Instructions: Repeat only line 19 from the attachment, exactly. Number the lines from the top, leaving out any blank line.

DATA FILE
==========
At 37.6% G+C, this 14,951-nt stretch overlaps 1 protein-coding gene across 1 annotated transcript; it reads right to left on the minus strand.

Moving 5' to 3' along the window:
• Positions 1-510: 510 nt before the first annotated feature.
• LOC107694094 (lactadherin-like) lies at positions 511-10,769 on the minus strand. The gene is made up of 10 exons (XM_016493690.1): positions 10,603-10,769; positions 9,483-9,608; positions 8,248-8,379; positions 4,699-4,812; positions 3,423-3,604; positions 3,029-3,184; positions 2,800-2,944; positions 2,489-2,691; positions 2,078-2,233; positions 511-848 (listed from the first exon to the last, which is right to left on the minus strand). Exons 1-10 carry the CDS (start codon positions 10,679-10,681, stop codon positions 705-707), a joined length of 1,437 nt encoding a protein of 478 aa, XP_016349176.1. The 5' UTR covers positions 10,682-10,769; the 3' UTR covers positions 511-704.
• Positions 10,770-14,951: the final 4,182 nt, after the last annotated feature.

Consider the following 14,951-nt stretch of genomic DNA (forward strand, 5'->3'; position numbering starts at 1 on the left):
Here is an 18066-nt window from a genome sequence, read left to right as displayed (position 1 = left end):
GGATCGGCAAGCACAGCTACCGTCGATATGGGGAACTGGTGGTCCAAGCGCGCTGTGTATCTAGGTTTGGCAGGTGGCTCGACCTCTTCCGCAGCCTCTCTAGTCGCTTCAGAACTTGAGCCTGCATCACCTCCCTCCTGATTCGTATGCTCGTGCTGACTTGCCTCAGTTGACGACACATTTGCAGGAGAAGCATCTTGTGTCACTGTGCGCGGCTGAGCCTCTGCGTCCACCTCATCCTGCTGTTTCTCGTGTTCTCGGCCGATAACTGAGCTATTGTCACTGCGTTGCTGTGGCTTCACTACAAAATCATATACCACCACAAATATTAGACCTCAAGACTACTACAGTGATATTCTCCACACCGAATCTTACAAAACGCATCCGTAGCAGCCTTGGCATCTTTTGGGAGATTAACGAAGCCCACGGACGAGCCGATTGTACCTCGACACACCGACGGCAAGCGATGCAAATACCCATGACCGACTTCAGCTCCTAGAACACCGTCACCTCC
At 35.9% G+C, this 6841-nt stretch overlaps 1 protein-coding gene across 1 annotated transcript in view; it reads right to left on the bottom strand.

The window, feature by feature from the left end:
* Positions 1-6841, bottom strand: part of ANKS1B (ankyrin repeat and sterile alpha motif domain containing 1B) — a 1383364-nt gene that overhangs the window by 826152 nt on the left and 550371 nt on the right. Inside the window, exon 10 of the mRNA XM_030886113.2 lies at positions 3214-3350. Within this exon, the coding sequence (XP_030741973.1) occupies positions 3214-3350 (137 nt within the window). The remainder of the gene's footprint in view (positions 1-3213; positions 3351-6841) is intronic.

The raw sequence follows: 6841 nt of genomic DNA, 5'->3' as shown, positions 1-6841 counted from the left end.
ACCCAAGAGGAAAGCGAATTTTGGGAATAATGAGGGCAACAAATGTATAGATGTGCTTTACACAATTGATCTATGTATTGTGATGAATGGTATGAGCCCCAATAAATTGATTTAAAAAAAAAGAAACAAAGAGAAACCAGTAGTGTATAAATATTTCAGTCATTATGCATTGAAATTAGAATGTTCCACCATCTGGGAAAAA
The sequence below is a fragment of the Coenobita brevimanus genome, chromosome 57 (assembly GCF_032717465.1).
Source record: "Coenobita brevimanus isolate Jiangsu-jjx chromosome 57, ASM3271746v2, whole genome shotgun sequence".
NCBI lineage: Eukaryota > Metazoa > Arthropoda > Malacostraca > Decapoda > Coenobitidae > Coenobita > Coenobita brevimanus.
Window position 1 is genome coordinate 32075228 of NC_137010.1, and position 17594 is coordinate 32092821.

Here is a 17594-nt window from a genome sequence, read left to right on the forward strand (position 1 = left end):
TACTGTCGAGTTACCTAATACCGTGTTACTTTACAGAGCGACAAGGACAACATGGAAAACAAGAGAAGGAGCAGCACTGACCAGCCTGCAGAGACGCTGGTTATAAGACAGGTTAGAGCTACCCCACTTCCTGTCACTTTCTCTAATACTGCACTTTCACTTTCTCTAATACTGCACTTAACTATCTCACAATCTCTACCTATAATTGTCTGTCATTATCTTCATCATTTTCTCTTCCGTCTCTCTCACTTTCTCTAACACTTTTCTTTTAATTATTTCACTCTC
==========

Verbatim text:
TACTGTCGAGTTACCTAATACCGTGTTACTTTACAGAGCGACAAGGACAACATGGAAAACAAGAGAAGGAGCAGCACTGACCAGCCTGCAGAGACGCTGGTTATAAGACAGGTTAGAGCTACCCCACTTCCTGTCACTTTCTCTAATACTGCACTTTCACTTTCTCTAATACTGCACTTAACTATCTCACAATCTCTACCTATAATTGTCTGTCATTATCTTCATCATTTTCTCTTCCGTCTCTCTCACTTTCTCTAACACTTTTCTTTTAATTATTTCACTCTC